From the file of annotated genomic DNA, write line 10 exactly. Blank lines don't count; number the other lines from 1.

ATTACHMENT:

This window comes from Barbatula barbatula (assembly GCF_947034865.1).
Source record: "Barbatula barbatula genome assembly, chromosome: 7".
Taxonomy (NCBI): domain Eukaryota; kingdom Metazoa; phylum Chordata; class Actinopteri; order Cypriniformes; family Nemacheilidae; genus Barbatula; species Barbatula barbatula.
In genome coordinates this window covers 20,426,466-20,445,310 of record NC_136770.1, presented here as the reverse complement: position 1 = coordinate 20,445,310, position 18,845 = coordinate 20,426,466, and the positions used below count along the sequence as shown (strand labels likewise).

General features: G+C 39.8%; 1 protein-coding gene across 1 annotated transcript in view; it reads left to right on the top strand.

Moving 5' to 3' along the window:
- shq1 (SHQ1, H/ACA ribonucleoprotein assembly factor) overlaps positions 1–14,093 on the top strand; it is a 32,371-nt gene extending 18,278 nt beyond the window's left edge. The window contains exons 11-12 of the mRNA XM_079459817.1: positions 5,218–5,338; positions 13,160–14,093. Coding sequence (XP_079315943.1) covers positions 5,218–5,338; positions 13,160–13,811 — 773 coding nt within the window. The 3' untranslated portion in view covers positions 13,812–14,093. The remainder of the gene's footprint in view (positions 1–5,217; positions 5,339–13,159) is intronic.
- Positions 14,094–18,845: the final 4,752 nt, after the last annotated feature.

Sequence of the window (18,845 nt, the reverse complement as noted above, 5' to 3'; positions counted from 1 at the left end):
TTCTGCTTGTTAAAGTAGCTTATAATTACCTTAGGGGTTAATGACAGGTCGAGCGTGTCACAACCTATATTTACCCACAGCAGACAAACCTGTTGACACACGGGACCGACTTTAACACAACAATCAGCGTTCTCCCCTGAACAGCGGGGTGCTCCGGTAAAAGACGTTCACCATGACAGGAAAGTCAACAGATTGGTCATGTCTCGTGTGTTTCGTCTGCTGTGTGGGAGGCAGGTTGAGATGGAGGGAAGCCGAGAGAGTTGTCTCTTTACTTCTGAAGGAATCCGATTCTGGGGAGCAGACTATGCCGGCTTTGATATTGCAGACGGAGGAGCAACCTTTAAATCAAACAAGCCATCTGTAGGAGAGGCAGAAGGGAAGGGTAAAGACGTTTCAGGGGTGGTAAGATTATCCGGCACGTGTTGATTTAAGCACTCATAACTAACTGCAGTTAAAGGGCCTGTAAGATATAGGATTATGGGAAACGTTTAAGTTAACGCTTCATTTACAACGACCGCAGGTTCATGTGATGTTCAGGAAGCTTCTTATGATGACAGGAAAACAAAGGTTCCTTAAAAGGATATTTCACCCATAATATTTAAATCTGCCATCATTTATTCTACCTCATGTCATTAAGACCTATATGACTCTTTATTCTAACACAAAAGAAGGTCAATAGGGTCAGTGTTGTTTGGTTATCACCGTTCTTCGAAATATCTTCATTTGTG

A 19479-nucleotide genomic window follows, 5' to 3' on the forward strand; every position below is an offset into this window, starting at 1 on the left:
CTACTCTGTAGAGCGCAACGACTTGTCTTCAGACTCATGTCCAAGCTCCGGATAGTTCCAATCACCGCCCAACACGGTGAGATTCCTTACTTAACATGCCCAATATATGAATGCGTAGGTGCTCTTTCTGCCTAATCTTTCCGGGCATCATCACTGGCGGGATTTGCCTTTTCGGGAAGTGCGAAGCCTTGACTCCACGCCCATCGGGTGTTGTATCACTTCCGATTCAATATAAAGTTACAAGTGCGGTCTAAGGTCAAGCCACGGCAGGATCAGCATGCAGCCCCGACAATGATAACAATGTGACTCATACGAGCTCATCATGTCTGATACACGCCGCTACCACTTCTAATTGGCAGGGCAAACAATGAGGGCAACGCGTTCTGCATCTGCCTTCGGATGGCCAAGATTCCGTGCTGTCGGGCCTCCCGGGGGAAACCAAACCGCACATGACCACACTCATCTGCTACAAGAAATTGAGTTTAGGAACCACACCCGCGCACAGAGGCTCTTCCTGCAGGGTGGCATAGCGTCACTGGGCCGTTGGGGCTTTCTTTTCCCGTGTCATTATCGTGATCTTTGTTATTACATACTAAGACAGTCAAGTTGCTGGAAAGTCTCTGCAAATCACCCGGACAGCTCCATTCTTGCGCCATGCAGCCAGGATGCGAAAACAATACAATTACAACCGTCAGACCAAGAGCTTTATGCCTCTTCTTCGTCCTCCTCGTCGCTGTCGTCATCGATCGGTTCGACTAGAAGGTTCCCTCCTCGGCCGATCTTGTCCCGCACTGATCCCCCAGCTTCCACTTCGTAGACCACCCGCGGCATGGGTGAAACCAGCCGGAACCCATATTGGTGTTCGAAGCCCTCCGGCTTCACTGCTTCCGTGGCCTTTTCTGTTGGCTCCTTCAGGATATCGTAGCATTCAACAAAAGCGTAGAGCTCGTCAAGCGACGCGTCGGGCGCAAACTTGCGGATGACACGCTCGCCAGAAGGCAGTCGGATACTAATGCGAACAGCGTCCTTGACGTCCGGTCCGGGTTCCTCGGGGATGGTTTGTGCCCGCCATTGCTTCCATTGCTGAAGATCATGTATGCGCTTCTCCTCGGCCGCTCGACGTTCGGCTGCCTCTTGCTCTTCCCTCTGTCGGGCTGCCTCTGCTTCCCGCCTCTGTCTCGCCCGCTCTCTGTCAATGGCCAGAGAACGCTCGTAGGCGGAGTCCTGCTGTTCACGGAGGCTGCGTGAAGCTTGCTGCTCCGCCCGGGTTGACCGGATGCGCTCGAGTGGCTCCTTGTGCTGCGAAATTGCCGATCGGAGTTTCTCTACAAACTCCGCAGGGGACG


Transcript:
TTCTGCTTGTTAAAGTAGCTTATAATTACCTTAGGGGTTAATGACAGGTCGAGCGTGTCACAACCTATATTTACCCACAGCAGACAAACCTGTTGACACACGGGACCGACTTTAACACAACAATCAGCGTTCTCCCCTGAACAGCGGGGTGCTCCGGTAAAAGACGTTCACCATGACAGGAAAGTCAACAGATTGGTCATGTCTCGTGTGTTTCGTCTGCTGTGTGGGAGGCAGGTTGAGATGGAGGGAAGCCGAGAGAGTTGTCTCTTTACTTCTGAAGGAATCCGATTCTGGGGAGCAGACTATGCCGGCTTTGATATTGCAGACGGAGGAGCAACCTTTAAATCAAACAAGCCATCTGTAGGAGAGGCAGAAGGGAAGGGTAAAGACGTTTCAGGGGTGGTAAGATTATCCGGCACGTGTTGATTTAAGCACTCATAACTAACTGCAGTTAAAGGGCCTGTAAGATATAGGATTATGGGAAACGTTTAAGTTAACGCTTCATTTACAACGACCGCAGGTTCATGTGATGTTCAGGAAGCTTCTTATGATGACAGGAAAACAAAGGTTCCTTAAAAGGATATTTCACCCATAATATTTAAATCTGCCATCATTTATTCTACCTCATGTCATTAAGACCTATATGACTCTTTATTCTAACACAAAAGAAGGTCAATAGGGTCAGTGTTGTTTGGTTATCACCGTTCTTCGAAATATCTTCATTTGTG